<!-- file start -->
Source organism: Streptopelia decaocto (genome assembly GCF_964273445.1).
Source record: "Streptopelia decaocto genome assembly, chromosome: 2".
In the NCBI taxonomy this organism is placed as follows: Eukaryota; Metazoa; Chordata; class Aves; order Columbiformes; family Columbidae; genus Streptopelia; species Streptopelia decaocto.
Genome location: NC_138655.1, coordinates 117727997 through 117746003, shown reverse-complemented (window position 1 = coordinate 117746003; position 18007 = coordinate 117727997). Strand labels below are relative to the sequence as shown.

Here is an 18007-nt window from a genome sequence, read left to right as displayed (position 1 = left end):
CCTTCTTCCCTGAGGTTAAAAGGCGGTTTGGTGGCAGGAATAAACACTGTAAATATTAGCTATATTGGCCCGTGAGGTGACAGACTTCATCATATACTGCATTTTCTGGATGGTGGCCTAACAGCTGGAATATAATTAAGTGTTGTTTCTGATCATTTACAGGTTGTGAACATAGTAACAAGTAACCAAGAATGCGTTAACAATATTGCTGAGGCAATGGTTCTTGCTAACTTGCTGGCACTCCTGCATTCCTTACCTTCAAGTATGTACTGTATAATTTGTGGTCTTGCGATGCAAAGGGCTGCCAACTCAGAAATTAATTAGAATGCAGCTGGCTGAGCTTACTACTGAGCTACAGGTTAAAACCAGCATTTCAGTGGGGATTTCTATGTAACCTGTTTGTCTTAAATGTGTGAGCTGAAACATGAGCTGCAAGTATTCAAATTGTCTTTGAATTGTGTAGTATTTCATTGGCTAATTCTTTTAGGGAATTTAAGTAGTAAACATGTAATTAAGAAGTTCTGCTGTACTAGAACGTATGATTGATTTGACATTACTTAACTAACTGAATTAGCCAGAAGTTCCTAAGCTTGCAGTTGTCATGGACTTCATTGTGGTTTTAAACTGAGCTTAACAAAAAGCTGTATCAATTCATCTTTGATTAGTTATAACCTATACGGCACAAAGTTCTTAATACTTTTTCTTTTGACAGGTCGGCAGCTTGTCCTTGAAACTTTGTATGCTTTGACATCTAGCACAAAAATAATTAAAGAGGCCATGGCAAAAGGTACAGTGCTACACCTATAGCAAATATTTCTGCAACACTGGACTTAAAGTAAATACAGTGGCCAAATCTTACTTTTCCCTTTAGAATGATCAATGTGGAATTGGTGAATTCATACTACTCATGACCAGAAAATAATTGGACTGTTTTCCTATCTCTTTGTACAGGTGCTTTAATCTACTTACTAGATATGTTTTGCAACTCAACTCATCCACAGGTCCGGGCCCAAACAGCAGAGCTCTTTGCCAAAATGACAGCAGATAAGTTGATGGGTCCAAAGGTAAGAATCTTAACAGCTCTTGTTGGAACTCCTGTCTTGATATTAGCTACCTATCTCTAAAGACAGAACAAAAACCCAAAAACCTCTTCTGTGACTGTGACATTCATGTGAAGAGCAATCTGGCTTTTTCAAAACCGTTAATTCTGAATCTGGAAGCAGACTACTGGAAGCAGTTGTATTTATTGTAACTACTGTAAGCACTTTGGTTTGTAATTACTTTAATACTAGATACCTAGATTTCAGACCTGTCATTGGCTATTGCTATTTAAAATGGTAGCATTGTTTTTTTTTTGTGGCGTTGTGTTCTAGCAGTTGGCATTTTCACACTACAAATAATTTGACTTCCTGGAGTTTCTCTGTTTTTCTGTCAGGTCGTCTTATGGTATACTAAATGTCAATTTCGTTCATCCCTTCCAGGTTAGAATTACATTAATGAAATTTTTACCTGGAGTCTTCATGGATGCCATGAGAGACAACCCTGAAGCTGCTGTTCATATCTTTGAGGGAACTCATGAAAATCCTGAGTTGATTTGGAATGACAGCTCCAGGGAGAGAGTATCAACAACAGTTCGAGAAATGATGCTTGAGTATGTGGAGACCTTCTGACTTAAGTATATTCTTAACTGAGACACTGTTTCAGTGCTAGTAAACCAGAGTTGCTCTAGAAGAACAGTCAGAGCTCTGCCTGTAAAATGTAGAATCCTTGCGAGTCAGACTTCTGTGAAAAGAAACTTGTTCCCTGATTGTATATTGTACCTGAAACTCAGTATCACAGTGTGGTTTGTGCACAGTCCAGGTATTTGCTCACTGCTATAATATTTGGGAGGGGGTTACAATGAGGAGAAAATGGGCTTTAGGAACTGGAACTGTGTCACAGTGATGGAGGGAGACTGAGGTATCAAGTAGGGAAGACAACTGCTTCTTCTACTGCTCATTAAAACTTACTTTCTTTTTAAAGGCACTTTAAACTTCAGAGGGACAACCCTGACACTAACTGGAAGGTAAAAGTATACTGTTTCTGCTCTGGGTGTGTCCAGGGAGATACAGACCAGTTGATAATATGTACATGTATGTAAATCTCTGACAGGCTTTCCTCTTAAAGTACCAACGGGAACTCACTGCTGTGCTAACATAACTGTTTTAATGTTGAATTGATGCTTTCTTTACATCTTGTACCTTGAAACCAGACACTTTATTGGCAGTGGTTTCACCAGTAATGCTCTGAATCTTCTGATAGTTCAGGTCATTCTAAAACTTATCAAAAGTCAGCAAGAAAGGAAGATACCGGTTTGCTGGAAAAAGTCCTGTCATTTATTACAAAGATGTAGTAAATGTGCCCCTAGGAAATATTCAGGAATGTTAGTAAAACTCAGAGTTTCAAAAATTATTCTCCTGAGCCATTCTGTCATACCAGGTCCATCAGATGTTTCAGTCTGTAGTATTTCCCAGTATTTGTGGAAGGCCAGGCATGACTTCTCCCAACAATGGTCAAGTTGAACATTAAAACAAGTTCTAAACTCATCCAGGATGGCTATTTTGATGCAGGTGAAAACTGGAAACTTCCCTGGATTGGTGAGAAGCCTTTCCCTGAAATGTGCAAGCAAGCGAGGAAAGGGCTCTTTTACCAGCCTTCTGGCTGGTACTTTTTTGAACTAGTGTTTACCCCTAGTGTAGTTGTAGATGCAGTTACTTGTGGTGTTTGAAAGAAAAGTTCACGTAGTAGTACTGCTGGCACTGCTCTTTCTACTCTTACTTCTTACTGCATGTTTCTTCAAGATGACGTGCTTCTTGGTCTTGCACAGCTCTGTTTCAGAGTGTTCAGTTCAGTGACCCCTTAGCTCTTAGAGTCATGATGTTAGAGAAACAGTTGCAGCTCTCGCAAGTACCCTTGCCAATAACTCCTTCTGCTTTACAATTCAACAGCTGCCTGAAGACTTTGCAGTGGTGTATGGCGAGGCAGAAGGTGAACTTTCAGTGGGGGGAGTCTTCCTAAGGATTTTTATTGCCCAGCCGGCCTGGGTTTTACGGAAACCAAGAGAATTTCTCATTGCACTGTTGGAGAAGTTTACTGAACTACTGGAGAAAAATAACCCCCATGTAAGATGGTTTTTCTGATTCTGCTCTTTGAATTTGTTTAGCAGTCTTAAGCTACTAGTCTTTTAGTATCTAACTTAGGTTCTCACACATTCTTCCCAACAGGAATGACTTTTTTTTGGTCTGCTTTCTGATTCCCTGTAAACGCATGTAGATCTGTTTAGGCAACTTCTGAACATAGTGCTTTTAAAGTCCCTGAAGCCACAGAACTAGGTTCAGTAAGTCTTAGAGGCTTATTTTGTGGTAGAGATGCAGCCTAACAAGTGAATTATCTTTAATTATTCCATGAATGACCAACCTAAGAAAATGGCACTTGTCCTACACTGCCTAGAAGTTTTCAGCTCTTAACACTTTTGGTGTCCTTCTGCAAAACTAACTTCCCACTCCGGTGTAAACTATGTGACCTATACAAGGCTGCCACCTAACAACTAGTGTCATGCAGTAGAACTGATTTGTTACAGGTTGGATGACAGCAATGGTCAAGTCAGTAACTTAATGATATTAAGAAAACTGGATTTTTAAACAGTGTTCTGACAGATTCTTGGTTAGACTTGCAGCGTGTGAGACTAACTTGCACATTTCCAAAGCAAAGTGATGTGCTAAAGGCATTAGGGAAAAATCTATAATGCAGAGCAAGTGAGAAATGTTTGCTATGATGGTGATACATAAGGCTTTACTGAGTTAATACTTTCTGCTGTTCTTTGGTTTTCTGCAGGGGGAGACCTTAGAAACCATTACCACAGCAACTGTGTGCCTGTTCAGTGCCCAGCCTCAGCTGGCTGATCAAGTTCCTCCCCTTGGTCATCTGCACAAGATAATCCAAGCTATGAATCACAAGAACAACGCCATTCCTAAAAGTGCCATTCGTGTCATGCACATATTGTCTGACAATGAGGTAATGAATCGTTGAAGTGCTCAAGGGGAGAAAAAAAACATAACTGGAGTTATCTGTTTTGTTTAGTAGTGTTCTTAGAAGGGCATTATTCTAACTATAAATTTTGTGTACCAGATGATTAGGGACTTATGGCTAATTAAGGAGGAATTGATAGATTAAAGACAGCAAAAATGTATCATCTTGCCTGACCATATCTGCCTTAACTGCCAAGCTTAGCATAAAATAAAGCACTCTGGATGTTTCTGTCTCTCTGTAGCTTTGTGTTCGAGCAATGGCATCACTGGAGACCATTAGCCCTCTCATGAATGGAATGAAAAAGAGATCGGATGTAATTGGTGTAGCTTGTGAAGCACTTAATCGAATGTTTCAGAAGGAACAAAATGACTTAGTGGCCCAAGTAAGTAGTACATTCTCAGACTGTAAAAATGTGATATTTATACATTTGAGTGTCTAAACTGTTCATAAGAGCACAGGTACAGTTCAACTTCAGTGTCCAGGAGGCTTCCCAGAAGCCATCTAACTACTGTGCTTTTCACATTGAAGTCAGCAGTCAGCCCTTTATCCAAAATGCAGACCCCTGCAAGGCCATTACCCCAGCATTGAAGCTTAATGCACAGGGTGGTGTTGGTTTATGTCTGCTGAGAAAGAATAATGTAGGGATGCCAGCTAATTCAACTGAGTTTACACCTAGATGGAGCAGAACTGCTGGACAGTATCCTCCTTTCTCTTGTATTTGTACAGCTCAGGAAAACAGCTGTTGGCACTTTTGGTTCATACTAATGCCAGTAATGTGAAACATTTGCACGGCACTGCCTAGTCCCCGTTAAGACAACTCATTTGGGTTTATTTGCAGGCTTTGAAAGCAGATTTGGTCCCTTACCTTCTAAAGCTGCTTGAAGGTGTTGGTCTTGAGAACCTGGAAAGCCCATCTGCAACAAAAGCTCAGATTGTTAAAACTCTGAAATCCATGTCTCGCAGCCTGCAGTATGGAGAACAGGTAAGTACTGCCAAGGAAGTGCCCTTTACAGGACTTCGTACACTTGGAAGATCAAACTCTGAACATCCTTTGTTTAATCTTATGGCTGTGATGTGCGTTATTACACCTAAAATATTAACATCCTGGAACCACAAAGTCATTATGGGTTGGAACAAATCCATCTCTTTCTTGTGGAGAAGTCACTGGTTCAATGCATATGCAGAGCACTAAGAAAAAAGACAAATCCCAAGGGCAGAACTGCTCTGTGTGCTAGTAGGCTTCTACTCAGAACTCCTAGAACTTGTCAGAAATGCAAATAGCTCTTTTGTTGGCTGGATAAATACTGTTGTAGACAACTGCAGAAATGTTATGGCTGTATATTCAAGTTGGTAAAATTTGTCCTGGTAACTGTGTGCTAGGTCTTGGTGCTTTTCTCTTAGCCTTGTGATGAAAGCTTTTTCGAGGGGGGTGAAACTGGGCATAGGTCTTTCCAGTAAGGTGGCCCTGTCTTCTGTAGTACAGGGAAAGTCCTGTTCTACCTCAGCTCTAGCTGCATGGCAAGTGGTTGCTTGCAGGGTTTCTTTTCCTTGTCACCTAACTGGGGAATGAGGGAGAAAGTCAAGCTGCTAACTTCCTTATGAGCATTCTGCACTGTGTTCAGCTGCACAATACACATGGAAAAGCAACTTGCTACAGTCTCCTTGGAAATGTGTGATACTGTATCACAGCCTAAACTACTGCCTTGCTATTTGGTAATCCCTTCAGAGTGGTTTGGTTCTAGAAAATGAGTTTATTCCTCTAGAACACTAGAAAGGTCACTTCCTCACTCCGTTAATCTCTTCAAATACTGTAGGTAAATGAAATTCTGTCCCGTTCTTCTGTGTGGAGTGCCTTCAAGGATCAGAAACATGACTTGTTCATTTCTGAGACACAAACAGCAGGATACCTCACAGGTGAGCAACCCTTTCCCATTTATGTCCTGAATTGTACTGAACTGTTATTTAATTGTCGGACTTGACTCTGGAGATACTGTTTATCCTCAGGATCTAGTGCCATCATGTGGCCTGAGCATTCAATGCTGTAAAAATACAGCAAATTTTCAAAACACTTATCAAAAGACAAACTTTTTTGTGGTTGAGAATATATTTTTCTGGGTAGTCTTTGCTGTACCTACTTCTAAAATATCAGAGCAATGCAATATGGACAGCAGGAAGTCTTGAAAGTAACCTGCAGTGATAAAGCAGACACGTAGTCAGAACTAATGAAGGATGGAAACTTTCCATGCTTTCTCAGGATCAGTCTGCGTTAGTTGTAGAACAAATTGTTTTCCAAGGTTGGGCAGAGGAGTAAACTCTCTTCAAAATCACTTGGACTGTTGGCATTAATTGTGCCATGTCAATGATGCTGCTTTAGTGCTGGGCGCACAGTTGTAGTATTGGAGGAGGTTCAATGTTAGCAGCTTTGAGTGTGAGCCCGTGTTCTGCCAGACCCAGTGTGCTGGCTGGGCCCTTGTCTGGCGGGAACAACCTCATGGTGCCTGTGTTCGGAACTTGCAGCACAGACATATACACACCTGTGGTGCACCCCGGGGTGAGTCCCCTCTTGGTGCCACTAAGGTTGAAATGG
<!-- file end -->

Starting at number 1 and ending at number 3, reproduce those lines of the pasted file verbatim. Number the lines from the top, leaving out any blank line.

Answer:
Source organism: Streptopelia decaocto (genome assembly GCF_964273445.1).
Source record: "Streptopelia decaocto genome assembly, chromosome: 2".
In the NCBI taxonomy this organism is placed as follows: Eukaryota; Metazoa; Chordata; class Aves; order Columbiformes; family Columbidae; genus Streptopelia; species Streptopelia decaocto.